Luis E. Carranza and Fernando Luiz Lara’s book, Modern Architecture in Latin America: Art, Technology, and Utopia, published by the University of Texas, is an ambitious survey covering buildings (and to a lesser extent, the visual arts) across a vast geographic area during the century between 1903 and 2002. Formatted as a textbook with a preference for words over images, this book will likely appeal to the scholar or student rather than to the casual reader. Published at the same time as the Museum of Modern Art’s more graphically appealing exhibition catalogue, Latin America in Construction: Architecture 1955–1980, which seems almost breezy in comparison, it provides an interesting and much more nuanced point of view.
In his thought-provoking foreword, the Argentine historian Jorge Francisco Liernur sets the reader up for the literary, postmodern positions of the authors when he calls into question the very notion of a “Latin American architecture,” stating that the book is rather a pioneering “compendium” (with all the randomness and critical neutrality associated with that concept) of projects that happen to be located in a selected group of 13 countries across North and South America that either speak Spanish or Portuguese. According to him, “the emergence of geographic (or regional) constructions is contradictory to the very notion of modernity within which the idea of universality is implicit.” Liernur’s hope seems to be that the quality of the work will stand on its own and at some point become fully absorbed into the canon of modern architecture, which up to now has only included a scant handful of works in Latin America, usually put down as derivative due to the “North Atlantic hegemony…over the global phenomenon of modernization.”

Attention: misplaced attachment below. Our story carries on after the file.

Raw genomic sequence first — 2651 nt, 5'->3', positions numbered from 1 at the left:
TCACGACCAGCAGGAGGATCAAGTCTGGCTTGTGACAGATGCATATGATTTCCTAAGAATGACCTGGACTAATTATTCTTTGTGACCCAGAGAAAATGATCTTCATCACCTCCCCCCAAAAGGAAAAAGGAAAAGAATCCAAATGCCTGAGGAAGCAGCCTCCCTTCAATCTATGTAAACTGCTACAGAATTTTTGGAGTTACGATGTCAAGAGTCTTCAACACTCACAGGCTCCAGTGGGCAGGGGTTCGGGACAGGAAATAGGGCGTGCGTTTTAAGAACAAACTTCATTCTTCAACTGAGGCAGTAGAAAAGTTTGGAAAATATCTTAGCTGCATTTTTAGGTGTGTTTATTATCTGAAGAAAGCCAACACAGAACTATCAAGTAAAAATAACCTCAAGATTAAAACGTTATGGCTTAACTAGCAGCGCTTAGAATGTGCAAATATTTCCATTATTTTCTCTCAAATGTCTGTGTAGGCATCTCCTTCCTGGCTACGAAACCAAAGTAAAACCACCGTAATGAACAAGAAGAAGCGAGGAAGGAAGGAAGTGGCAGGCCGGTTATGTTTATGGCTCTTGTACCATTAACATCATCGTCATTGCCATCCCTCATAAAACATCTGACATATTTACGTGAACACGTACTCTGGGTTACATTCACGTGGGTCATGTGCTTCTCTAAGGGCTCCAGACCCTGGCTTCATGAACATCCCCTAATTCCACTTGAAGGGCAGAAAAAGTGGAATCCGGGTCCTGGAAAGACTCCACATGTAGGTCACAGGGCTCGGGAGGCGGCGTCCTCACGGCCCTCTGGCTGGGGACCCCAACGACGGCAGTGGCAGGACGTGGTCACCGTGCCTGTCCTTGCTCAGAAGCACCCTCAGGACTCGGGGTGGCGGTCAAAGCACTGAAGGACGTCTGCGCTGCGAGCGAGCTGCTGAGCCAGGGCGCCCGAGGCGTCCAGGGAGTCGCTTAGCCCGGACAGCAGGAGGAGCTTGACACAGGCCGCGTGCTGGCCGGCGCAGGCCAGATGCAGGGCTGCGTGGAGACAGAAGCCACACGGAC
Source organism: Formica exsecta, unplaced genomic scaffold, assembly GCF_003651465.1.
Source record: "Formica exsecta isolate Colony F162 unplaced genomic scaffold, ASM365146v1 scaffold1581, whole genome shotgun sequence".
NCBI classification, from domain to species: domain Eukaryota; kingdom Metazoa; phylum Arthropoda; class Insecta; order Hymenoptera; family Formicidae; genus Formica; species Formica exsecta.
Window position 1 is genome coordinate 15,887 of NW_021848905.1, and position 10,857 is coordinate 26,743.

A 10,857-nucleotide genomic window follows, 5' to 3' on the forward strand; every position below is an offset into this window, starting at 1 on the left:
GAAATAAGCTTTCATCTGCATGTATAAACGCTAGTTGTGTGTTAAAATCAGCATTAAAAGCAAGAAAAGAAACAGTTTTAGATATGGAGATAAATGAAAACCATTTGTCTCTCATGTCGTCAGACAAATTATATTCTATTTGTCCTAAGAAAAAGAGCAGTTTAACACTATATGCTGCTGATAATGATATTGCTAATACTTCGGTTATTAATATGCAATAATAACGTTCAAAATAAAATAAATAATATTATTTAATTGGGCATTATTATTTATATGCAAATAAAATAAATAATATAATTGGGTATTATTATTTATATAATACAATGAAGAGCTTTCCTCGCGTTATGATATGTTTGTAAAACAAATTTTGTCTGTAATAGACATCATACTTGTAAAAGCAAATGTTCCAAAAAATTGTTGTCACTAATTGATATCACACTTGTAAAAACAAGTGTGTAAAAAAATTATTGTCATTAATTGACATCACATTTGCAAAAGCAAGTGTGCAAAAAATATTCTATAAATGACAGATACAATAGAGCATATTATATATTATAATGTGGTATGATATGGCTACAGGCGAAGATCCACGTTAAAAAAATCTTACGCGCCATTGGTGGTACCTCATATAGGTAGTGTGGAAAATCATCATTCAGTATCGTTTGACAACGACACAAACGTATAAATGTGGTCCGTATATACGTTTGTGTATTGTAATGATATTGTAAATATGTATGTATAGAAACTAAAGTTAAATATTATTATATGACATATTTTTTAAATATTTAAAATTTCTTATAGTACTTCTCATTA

Carranza and Lara, however, take a position that is not quite as radical as Liernur’s. To them, the region is still important. In their “(Notes Toward an) Introduction,” they discuss a notion of development in the specific way that Latin American countries felt inferior when compared to the USA and Europe in the 20th century. They tried to catch up by attempting to replicate, often through direct importation, their northern neighbor’s methods of modernization, including that of art and architecture. As an alternative to passive copying, Carranza and Lara introduce the provocative term antropofagia (cannibalism), first used by the Brazilian critic Oswald de Andrade in 1928 to describe a dialectical process of ingesting and then regurgitating new ideas with local inflections. They continue by privileging the resulting “hybrid” or “incomplete” works as more radical than they might appear. In these works, received ideas are actively changed and adapted to local circumstances, so much so that eventually they become entirely original and no longer dependent on the parent. This desire to encourage new interpretations lies behind their decision to organize the book chronologically rather than geographically, as opposed to the Museum of Modern Art’s exhibition catalog. According to Carranza and Lara, “the book becomes more ‘genealogical’ and dismantles traditional devices that construct a comprehensive, linear, and coherent view of history…we have acknowledged and accepted the condition of discontinuity of history as a central part of our proposal…the book allows the reader to simultaneously see the development of multiple and parallel historical strands, and, at times, their interconnections and overlaps—to see, in short, the existing pluralities and that the history being presented within is provisional and interminable.”